Inflation rate holds steady at 2.2% in May despite soaring gasoline prices

The cost of living increased at a 2.2 per cent annual pace last month, matching the increase seen a month earlier, but well short of what economists had been expecting.

Loonie dips below 75 cents on signs rate hike is becoming less likely next month

Gasoline prices have increased by 22 per cent in the past year, but Canada's overall inflation rate is just one tenth of that. (Ken Ruinard/Associated Press)

The cost of living increased at a 2.2 per cent annual pace in May, matching the increase seen a month earlier.

Statistics Canada reported Friday that all eight components it tracks to come up with the consumer price index were higher during the month, but more than half of them grew by a slower rate than they did in April.

Energy prices have risen 11.6 per cent in the past year, and gasoline prices specifically have gone up by almost twice that.

When energy prices are stripped out of the equation, the cost of living has risen by 1.6 per cent in the past year, the data agency said. That's slower than the 1.9 per cent pace of gain seen a month earlier. Prices for things like telephone services, vegetables and travel accommodation have all declined in the past 12 months, which drags the overall inflation rate lower.

Rate hike now less likely

The inflation number came in lower than what economists had been expecting, which was for an annual rate of 2.6 per cent. That disappointment partly explains why the odds of a rate hike when the Bank of Canada meets next month declined after the inflation data came out.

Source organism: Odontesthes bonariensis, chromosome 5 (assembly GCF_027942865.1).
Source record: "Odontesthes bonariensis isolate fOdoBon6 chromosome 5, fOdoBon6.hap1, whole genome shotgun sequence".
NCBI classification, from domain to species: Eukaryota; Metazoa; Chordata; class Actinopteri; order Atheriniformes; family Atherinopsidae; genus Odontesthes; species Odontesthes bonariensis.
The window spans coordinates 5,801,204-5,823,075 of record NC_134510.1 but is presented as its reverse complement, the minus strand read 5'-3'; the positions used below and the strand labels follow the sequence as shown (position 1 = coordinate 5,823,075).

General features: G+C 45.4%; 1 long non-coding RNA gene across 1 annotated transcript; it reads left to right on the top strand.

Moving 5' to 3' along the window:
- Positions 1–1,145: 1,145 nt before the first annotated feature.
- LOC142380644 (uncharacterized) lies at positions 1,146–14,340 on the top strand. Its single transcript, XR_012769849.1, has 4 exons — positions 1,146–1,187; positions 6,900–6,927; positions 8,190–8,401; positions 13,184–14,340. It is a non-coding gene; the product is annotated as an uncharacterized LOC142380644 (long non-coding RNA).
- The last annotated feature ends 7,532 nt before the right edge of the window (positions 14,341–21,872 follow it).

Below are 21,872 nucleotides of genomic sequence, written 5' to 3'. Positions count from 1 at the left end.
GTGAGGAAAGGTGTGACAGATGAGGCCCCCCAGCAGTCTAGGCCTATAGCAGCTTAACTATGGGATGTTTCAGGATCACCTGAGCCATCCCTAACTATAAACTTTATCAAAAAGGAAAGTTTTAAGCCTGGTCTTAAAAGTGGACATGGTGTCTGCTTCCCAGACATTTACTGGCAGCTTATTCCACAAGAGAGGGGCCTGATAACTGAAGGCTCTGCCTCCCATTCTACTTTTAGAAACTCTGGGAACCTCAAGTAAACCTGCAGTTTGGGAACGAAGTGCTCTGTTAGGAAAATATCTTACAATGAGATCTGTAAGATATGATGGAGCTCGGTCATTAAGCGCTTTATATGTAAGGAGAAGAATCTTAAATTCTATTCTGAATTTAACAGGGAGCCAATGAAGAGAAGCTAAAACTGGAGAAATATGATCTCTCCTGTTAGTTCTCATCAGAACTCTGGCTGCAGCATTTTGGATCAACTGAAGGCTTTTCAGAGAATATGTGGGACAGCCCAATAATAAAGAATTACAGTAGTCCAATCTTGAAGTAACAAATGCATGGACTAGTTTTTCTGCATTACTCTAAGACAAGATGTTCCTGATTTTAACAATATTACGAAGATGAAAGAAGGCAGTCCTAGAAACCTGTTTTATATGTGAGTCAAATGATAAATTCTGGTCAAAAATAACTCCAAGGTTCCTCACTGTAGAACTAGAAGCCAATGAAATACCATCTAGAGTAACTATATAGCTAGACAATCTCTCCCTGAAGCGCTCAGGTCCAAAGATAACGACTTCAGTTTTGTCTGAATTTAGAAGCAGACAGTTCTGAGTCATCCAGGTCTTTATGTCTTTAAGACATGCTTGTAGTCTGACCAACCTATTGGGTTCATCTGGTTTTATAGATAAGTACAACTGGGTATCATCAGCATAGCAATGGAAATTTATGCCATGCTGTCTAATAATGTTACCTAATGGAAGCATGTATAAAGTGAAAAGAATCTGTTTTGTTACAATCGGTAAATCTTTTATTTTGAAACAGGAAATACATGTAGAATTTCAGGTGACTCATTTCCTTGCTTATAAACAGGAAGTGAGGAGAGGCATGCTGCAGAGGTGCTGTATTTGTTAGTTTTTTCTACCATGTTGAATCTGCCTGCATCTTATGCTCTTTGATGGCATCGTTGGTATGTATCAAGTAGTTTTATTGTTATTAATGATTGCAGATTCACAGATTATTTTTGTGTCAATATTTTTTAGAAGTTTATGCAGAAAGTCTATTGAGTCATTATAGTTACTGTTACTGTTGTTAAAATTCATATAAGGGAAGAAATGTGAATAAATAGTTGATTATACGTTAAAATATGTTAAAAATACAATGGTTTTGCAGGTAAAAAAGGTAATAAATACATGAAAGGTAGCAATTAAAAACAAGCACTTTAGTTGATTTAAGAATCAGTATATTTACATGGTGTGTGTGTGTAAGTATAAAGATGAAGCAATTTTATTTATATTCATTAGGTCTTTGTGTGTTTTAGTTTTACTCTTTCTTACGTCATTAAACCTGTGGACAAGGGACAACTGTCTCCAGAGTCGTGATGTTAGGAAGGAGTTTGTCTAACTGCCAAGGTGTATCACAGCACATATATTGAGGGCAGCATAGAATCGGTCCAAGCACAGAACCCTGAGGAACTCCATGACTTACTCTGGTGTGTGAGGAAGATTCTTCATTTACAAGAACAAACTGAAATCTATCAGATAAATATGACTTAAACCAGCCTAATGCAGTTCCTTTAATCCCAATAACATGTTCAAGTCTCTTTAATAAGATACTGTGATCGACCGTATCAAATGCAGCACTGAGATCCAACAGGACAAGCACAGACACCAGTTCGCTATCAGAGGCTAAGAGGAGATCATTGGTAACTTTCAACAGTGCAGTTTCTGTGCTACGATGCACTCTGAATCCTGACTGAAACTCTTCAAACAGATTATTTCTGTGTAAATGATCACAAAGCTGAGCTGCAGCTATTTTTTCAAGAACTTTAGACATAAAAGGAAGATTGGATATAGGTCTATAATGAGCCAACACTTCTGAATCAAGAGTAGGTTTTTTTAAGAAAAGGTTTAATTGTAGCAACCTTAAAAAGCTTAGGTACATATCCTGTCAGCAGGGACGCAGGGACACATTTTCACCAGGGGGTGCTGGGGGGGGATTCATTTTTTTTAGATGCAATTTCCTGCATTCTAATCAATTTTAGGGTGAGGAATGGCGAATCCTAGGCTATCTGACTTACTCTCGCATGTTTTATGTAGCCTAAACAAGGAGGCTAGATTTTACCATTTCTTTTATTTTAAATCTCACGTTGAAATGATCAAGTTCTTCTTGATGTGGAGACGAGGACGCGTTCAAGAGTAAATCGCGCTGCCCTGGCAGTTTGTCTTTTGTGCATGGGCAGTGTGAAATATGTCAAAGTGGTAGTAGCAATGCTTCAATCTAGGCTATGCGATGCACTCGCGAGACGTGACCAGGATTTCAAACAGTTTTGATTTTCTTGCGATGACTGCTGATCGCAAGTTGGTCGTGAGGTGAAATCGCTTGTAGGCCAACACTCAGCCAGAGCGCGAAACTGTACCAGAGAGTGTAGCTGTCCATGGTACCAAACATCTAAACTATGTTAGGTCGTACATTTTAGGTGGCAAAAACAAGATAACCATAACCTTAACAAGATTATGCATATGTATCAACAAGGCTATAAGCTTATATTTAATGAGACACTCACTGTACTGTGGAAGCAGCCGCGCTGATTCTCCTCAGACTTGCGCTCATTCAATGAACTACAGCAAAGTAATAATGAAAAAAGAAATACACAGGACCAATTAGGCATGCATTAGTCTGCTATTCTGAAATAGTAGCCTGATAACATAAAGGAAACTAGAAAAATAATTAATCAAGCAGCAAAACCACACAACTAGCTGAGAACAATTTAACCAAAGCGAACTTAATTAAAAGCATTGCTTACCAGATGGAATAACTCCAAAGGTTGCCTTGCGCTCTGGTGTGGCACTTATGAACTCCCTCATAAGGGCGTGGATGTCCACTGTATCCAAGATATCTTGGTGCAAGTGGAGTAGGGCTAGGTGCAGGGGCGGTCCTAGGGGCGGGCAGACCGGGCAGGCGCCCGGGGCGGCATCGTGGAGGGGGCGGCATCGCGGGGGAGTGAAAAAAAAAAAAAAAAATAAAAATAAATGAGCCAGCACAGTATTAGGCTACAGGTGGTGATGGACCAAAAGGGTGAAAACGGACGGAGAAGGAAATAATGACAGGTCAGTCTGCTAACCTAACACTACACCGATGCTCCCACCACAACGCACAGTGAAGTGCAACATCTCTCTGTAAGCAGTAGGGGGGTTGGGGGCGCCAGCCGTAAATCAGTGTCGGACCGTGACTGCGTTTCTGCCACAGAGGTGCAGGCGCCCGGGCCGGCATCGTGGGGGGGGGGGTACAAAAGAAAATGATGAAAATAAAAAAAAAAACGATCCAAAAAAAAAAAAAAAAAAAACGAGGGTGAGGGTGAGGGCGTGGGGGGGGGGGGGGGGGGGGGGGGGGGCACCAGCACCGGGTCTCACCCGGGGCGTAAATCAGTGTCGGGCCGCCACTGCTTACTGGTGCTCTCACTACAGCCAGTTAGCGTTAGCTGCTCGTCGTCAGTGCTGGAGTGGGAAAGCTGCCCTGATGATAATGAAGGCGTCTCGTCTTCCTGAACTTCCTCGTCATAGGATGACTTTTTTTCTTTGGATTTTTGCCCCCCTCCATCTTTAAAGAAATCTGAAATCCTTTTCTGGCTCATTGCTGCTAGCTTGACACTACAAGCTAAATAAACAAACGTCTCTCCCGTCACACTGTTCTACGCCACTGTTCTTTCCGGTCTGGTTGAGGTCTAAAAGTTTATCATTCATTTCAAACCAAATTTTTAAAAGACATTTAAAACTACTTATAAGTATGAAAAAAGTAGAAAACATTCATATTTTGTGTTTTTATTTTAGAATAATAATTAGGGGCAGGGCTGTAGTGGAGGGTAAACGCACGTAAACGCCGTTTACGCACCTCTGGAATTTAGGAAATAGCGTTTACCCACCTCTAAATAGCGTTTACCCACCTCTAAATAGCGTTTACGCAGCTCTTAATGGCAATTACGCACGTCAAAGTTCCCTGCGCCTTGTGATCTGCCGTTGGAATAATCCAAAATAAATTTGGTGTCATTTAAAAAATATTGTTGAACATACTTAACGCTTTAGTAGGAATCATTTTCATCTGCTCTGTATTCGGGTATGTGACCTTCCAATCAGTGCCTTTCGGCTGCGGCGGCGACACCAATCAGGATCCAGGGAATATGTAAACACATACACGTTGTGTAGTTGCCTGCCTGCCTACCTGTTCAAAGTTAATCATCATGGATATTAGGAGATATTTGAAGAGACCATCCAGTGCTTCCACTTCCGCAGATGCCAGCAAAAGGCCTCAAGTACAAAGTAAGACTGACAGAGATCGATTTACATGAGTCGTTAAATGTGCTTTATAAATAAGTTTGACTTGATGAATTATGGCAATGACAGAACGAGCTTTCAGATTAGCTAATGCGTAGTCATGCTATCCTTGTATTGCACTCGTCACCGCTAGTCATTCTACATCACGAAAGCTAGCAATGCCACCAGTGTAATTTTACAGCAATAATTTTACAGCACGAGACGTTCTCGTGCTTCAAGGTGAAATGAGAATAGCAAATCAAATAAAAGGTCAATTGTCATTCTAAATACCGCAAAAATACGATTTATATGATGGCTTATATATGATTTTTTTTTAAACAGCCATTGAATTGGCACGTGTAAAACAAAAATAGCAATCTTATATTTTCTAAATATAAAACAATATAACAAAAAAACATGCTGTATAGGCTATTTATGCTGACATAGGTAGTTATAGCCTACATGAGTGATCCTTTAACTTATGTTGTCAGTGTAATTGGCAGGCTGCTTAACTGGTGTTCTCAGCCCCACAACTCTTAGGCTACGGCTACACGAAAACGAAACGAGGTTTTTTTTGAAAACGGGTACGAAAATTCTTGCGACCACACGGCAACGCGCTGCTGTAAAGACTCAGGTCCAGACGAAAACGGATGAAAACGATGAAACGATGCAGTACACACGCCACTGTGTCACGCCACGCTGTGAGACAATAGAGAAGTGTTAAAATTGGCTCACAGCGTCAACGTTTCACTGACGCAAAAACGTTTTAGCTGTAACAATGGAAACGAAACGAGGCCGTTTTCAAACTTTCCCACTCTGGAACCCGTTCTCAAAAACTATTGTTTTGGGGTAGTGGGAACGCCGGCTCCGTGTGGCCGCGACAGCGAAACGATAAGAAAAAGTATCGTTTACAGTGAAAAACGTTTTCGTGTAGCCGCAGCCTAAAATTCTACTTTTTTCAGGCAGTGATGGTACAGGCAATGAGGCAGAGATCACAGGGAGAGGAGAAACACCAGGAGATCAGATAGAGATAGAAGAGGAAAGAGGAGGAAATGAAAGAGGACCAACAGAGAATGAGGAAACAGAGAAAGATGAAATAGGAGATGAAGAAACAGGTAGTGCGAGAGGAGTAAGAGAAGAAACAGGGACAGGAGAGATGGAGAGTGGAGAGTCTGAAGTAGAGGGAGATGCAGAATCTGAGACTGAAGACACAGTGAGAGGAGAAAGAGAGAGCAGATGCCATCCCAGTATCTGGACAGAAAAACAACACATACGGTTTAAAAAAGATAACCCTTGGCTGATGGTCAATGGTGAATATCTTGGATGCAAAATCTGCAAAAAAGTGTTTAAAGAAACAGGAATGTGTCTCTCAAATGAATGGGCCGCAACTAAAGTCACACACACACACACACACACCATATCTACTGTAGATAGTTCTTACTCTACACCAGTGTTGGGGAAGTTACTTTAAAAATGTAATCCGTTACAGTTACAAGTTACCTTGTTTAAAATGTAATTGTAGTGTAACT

Ordinarily, the central bank would raise its benchmark interest rate to cool down an overheated economy. But a slowing inflation rate suggests the bank won't need to do that.

Prior to the inflation numbers coming out, trading in investments known as overnight index swaps suggested investors thought there was about a 65 per cent chance that the bank would hike its rate next month. 

But after the inflation numbers came out, those odds dropped to 53 per cent.

The Canadian dollar, which had been inching higher before the numbers came out, lost almost half a cent on the news and was changing hands at 74.96 cents US on Friday morning. 

In a separate release on Friday, Statistics Canada also reported that retail sales declined by 1.2 per cent last month. Economists were expecting a flat showing, so that too is a sign that the economy may be cooling on its own without the need for any intervention from the central bank.

"Coming alongside a disappointing retail sales report, the data flow this week suggests little need for urgency from the Bank of Canada to raise interest rates," TD Bank economist James Marple said. "This is in line with our thinking. We expect just one more hike from the Bank of Canada this year before it pauses" to assess the state of the economy.